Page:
Friday, February 14, 2014

No Mistakes, Just Good Lessons.

(all of these photos are views from my yard this winter.)

My front porch in the summer.  Can't wait. :)

Despite my personal pledge to blog more often, I have found myself distracted by art more than ever before.  I spend every waking minute madly working, testing, trying new things, basically toiling away at work that has resulted in very few finished pieces in the last few months.  In the past, I would have been panicked, dismayed even, by my lack of productive results.   But for some reason, this year brings a different set of goals for me.  I used to paint with the goal to finish something each day, to feel like I accomplished something.  I thought that if I finished a painting, regardless of the quality or topic, I would feel complete.  For some reason, this year my mind has made a complete 180.  I no longer need to finish something every day.  In fact, I have many dozens of unfinished "somethings" all ongoing right now, whether it be in glass, oil, or ink.   I don't like the feeling of it, but I push it to the back of my mind telling myself that it doesn't matter;  all of those unfinished works in my pile of tears are Lessons.  No mistakes, just lessons.  I've learned something from every single piece. It's hard for me to believe that I have worked for so many hours every day and have so little to show that is concrete;  i.e, ready to sell.  But I know that every minute I have spent working matters, and will show for itself in time.  I think I am finally learning the art of patience and perhaps discipline.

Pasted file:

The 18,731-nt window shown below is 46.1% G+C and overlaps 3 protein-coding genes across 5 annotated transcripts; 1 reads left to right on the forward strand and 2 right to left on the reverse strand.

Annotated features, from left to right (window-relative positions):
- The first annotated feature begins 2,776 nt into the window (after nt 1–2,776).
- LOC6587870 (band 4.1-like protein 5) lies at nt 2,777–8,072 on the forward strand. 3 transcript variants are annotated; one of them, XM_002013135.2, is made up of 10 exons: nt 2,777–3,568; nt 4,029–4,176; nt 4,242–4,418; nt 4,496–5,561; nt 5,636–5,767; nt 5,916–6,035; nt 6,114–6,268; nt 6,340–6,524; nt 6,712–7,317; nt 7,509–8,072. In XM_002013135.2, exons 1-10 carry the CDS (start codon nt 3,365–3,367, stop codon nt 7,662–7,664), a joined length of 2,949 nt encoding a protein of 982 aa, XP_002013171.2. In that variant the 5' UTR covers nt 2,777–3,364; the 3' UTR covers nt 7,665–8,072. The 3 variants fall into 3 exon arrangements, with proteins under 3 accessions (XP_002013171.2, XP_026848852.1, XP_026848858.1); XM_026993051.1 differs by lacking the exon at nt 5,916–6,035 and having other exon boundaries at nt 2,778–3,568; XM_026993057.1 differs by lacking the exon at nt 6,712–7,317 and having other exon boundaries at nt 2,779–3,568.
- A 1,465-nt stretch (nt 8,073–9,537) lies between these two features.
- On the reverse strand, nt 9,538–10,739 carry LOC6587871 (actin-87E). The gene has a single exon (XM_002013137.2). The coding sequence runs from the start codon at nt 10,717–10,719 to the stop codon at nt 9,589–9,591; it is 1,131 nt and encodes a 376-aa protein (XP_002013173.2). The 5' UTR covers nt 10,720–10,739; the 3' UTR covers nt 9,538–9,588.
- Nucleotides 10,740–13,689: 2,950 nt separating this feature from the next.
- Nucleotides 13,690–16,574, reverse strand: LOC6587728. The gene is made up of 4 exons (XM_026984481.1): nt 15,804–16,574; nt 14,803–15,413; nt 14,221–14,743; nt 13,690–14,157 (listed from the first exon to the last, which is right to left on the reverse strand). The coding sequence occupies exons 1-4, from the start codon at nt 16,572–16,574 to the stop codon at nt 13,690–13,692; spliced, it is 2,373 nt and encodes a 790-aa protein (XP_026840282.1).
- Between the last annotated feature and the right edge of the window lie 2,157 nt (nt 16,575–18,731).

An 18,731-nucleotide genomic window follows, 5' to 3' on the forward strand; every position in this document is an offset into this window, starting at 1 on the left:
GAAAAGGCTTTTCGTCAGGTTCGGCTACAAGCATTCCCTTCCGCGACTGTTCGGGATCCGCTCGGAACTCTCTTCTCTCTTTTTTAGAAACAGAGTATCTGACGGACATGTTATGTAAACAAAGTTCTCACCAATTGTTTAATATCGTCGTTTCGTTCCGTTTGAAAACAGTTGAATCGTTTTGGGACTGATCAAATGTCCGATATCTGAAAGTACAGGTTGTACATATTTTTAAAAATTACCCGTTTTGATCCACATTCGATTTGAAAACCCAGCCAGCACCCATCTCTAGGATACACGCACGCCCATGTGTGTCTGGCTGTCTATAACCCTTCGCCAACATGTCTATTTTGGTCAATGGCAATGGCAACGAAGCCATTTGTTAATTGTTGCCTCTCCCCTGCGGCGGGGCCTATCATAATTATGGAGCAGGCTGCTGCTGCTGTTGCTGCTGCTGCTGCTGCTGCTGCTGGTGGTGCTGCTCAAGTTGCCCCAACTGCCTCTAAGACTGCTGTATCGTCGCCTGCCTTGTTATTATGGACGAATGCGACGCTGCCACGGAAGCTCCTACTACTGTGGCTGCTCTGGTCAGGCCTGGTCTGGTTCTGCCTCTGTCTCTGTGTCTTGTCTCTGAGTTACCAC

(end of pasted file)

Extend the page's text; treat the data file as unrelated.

Soon, I will post my January and February pile of unfinished tears.  Some I will likely finish, some I will not and they go into the "burn pile".   For now, I am still toiling away, trying to find a solution for some, or giving some the final nod of goodbye.   Despite the harshness of this winter, I have found that it is a sanctuary of sorts for me.  I have had no choice but to hole up in my studio and bundle up in multiple layers much like I did in my youth when I lived in Vermont and New Hampshire. I remember so many early mornings of getting dressed under the covers because our heat was a wood burning stove that we didn't waste time or resources starting in the morning before school.  I remember riding the sled down the mountain, standing it upright in the snow pile to pick up on the way home for the next mornings ride.  I remember the long trudge up the hill on days like this, knowing that the fire would have to be started, and the house would be cold until it was "stoked".  I remember the bus rides, and the smell of sap in March when the sugaring started.  I long for the days that were so simple.  The power was out for a few hours today.  Not because of the weather, but because of a young careless driver who hit the pole in front of our house on a snowy day.  The quiet in the house was deafening, but I felt at peace.  It made me realize why I get agitated when there is so much noise and activity.  Often I thought it was me and over sensitivity.  Perhaps it's not just me.  

    The snow piles that are piled over 10 feet high covering my studio window give me comfort in a strange way.  Perhaps this is part of why I am in a good place right now, in the midst of all this snow and disengagement.  It's as if I've come home.   

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